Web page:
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Publication numberUS20050100382 A1
Publication typeApplication
Application numberUS 10/979,472
Publication dateMay 12, 2005
Filing dateNov 2, 2004
Priority dateNov 11, 2003
Also published asCA2487501A1, US7131781
Publication number10979472, 979472, US 2005/0100382 A1, US 2005/100382 A1, US 20050100382 A1, US 20050100382A1, US 2005100382 A1, US 2005100382A1, US-A1-20050100382, US-A1-2005100382, US2005/0100382A1, US2005/100382A1, US20050100382 A1, US20050100382A1, US2005100382 A1, US2005100382A1
InventorsShu-Wen Tzeng, Chun-Chung Huang
Original AssigneeDarfon Electronics Corp.
Export CitationBiBTeX, EndNote, RefMan
External Links: USPTO, USPTO Assignment, Espacenet
Keyboards
US 20050100382 A1
Abstract
A keyboard. A keyboard subassembly is disposed on a base and moves between a first position and a second position. The keyboard subassembly provides a first angle of elevation when in the first position, and a second angle of elevation when in the second position. The first angle of elevation is less than the second angle of elevation.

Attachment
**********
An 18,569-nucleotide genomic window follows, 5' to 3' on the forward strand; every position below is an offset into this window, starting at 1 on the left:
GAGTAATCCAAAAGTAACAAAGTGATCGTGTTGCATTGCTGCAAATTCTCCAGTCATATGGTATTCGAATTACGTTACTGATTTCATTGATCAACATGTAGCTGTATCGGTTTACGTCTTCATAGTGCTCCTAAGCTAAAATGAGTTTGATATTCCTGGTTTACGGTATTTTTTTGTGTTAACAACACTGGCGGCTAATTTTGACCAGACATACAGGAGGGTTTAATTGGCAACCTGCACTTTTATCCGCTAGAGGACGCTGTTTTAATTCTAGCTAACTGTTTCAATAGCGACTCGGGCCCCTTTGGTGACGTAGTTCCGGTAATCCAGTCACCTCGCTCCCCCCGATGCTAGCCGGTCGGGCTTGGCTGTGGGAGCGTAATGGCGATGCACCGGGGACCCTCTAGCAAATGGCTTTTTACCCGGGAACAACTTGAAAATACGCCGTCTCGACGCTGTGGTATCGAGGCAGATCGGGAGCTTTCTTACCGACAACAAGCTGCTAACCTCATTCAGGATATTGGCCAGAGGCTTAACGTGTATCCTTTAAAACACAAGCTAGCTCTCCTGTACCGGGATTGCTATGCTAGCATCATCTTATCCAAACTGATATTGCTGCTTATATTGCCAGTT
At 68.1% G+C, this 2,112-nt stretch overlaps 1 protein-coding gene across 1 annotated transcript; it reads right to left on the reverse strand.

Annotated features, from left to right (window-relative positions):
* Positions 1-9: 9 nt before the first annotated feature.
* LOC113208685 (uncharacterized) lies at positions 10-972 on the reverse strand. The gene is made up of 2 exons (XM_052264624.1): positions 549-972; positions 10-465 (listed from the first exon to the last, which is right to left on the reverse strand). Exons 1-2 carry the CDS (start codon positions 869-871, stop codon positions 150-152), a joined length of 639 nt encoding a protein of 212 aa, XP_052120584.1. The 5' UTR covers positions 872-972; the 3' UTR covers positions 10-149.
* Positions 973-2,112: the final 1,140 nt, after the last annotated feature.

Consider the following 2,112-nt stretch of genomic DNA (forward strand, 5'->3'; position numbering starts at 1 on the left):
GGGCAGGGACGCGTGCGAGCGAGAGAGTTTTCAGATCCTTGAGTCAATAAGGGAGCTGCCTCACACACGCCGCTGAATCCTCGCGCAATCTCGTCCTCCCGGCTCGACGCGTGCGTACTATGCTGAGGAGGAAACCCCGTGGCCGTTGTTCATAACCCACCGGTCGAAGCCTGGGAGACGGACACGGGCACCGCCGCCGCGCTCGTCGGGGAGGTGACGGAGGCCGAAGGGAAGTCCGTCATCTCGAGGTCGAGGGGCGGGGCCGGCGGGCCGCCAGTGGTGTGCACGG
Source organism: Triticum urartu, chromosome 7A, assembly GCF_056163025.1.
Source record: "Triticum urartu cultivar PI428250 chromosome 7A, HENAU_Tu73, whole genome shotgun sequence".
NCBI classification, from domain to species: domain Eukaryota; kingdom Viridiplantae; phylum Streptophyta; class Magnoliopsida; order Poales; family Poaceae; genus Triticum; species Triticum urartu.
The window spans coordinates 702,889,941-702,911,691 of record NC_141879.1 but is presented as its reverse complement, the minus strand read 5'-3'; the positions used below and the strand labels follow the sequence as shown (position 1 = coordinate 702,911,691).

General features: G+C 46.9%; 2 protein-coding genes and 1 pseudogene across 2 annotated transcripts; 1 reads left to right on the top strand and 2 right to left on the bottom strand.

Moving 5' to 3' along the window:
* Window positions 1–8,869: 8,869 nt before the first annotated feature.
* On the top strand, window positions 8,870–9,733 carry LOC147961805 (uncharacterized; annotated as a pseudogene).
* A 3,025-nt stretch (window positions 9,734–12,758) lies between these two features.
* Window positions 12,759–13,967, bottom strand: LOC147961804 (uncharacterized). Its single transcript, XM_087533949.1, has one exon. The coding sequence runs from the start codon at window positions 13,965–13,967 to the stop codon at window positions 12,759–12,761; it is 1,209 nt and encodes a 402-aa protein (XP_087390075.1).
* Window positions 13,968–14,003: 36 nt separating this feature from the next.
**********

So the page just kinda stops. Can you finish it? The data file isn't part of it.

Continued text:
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Claims(37)
1. A keyboard, comprising:
a base; and
a keyboard subassembly disposed on the base and moving between a first position and a second position, wherein the keyboard subassembly provides a first angle of elevation when in the first position, and a second angle of elevation when in the second position, and the first angle of elevation is less than the second angle of elevation.
2. The keyboard as claimed in claim 1, wherein the keyboard subassembly provides a first operational height when in the first position, and a second operational height when in the second position, and the first operational height is smaller than the second operational height.
3. The keyboard as claimed in claim 1, wherein the base further comprises a sliding shaft, and the keyboard subassembly further comprises a first sliding groove in which the sliding shaft slides.